The Adverse Drug Reactions Advisory Committee (ADRAC) gives undertakings of confidentiality to reporters of suspected adverse drug reactions in Australia. In respect of this case, the reporting doctors have indicated that they wish to publish a case report. For this reason, not all details available to ADRAC are included in the following narrative. The Adverse Drug Reactions Unit, TGA, will deal with any requests for further information individually.

ADRAC has received a report of a 56 year old woman who died during a liver transplant operation for fulminant hepatic failure. Other than a twelve month history of a stable benign monoclonal gammopathy, she had been previously well. She had been admitted to the hospital 17 days earlier for the investigation of a two week history of fatigue and jaundice. Over the 3-4 months before admission, she had been taking five complementary medicines - Vitamin E 500IU (AUSTL 73328); HGF Tablet (AUSTR 19994); Mineral Matrix with Selenium (AUSTL 70158); Fibroplex Plus (AUSTL 80895); and Kava 1800 Plus (AUSTL 64198). She had been taking all of these for about four months. Before this, she had been taking several other complementary medicines (details of which are known) for about three months. She had not been taking any prescribed medicines, and drank only a minimal amount of alcohol. On admission, she had markedly abnormal liver function tests, with highly elevated transaminases, and elevations of bilirubin, alkaline phosphatase, and gamma GT. Liver biopsy showed a severe acute hepatitis with confluent necrosis, consistent with a viral or drug aetiology. Investigations performed at the hospital excluded known viral causes of hepatitis.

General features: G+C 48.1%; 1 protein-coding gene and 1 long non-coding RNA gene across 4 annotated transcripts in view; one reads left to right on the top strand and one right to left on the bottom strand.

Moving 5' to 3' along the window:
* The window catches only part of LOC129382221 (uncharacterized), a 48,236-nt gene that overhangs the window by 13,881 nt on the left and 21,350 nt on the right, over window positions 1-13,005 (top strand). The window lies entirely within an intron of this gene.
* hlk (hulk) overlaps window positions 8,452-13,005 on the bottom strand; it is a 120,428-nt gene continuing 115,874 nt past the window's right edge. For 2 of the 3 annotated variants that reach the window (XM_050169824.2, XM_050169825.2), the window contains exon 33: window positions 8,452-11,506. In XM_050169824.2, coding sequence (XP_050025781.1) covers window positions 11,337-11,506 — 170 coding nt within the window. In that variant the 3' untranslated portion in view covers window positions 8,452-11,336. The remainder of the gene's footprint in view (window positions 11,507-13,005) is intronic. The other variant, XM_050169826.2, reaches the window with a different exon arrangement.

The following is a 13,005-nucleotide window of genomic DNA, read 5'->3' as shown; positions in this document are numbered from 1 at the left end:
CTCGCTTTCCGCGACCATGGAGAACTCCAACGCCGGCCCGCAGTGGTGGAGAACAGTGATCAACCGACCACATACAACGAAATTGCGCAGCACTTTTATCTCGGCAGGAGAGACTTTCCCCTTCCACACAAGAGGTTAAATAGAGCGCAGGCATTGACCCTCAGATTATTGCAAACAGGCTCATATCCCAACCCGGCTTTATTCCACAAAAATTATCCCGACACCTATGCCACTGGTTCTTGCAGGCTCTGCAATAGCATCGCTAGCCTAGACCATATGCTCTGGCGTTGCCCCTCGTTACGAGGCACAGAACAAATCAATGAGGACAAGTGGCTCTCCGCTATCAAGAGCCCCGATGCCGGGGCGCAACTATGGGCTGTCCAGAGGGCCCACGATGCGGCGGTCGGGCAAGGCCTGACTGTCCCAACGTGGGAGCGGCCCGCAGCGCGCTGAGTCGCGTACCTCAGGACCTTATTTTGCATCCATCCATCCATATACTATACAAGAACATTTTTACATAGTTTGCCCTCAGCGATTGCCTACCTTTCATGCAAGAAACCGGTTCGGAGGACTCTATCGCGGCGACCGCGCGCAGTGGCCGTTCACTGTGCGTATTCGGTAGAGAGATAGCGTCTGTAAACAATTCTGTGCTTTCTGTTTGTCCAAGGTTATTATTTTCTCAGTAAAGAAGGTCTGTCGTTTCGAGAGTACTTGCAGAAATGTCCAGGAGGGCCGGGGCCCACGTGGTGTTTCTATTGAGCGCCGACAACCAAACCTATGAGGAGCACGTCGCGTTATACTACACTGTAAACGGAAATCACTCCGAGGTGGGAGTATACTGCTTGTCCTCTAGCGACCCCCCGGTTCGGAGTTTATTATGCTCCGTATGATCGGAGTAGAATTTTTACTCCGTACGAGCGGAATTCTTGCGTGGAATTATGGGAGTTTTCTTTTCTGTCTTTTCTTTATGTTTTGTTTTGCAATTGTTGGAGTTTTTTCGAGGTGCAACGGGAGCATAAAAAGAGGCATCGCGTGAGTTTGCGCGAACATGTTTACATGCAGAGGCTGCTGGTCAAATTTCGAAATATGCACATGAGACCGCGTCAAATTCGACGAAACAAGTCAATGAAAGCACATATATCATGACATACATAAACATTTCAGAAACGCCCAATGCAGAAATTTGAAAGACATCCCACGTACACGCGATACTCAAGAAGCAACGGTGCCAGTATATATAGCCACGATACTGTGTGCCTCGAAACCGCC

Consistent with ADRAC's published criteria, all five medicines have been coded as possible causes. At review, the Committee noted that of the ingredients of the five medicines, kava extracts have been most commonly associated with reports of severe hepatitis. The product being taken (Kava 1800 Plus) is stated also to contain Passiflora incarnata (passion flower), and Scutellaria lateriflora (skullcap). Testing by TGA has confirmed the presence of kava and Passiflora, but Scutellaria lateriflora was not detected. To date, the identity of the third ingredient remains to be established. The presence of some other herbs reported to be hepatotoxic has been excluded.